The rail-thin progeny of husband-and-wife musicians who divorced when he was a boy, Seeger grew up in love with American music - particularly the ballads and jigs of the Appalachians. From Harvard University (where he dropped out) to the Army (where he served in the Pacific, during World War II), and from a log cabin he and his Japanese American wife, Toshi, built on a hill overlooking the Hudson River north of New York City, this spirited troubadour has preached the gospel of folk music - and banjo-picked it, too.
Filmmaker Jim Brown's documentary is refreshingly straightforward stuff: sit-down interviews with friends, family and Seeger himself, now 88; talking-head appreciations from Bruce and Bob, from Joan Baez, from the Dixie Chicks' Natalie Maines, and even former New York Gov. George Pataki; archival footage; TV appearances; newsreels, and, of course, the songs, including counterculture anthems "If I Had a Hammer," "Turn Turn Turn" and "Where Have All the Flowers Gone?"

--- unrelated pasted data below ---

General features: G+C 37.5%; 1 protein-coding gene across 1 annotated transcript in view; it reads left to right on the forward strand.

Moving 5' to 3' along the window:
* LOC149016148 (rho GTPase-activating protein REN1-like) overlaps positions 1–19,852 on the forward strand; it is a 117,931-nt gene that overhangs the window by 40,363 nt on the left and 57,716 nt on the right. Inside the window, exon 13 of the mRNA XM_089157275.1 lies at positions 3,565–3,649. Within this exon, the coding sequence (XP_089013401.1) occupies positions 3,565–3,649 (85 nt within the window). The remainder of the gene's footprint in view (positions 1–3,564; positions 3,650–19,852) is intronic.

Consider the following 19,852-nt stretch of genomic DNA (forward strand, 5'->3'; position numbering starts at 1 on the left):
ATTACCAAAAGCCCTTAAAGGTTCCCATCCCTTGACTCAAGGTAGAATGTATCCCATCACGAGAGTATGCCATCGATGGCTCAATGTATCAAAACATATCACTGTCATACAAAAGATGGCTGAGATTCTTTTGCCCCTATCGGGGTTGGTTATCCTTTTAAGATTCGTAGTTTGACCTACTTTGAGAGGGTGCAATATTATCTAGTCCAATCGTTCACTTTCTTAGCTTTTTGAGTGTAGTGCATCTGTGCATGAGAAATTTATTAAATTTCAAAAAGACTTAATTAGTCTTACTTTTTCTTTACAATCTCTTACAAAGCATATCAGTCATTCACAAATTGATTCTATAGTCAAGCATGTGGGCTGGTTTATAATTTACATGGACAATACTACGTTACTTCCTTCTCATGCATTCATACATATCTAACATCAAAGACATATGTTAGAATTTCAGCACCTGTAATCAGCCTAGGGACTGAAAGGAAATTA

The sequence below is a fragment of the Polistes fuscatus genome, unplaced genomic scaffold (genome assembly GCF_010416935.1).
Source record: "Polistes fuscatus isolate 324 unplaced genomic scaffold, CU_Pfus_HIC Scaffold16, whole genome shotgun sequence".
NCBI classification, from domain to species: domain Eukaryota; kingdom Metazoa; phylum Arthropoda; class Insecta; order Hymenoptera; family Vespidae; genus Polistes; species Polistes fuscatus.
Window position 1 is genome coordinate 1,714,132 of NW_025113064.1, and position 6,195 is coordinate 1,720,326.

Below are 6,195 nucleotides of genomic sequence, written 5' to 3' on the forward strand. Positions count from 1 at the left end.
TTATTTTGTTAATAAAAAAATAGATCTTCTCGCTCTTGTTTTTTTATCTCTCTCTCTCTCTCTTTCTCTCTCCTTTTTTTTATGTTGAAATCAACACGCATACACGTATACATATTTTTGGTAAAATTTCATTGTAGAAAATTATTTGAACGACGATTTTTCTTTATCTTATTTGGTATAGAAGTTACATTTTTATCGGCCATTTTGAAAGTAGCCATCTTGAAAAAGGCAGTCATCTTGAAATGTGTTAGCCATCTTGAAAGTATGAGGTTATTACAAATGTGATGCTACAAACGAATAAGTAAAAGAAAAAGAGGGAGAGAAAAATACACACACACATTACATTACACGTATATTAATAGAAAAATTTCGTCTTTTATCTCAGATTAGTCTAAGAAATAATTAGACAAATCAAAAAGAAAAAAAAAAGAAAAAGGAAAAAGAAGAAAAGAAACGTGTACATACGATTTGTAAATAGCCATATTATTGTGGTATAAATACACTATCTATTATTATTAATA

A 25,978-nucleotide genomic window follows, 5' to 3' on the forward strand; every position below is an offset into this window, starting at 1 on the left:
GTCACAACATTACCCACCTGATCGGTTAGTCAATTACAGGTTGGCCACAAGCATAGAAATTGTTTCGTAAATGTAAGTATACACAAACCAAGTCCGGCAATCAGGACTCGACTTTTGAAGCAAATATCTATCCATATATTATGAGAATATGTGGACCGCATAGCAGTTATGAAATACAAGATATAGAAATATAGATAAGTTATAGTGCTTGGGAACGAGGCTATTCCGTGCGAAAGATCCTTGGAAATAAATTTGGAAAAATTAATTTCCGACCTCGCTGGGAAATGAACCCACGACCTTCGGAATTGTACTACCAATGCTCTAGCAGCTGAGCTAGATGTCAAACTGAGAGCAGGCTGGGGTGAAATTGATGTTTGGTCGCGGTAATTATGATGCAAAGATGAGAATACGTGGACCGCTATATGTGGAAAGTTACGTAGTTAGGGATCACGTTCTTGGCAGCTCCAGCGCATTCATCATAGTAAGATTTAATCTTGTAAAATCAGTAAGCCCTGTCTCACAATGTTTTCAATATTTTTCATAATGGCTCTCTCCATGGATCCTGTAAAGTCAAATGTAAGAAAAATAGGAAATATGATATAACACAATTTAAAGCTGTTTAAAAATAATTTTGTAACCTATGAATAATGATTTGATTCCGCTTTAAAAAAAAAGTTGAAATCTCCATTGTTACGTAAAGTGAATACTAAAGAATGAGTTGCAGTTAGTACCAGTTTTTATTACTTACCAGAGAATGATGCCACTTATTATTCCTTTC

If Seeger has been branded a lefty and a commie over the decades (and he has, with a fat FBI file to prove it), The Power of Song shows this icon of 20th-century music to be a man of passion and principle, and a true American. An important figure, an important film.
- Steven Rea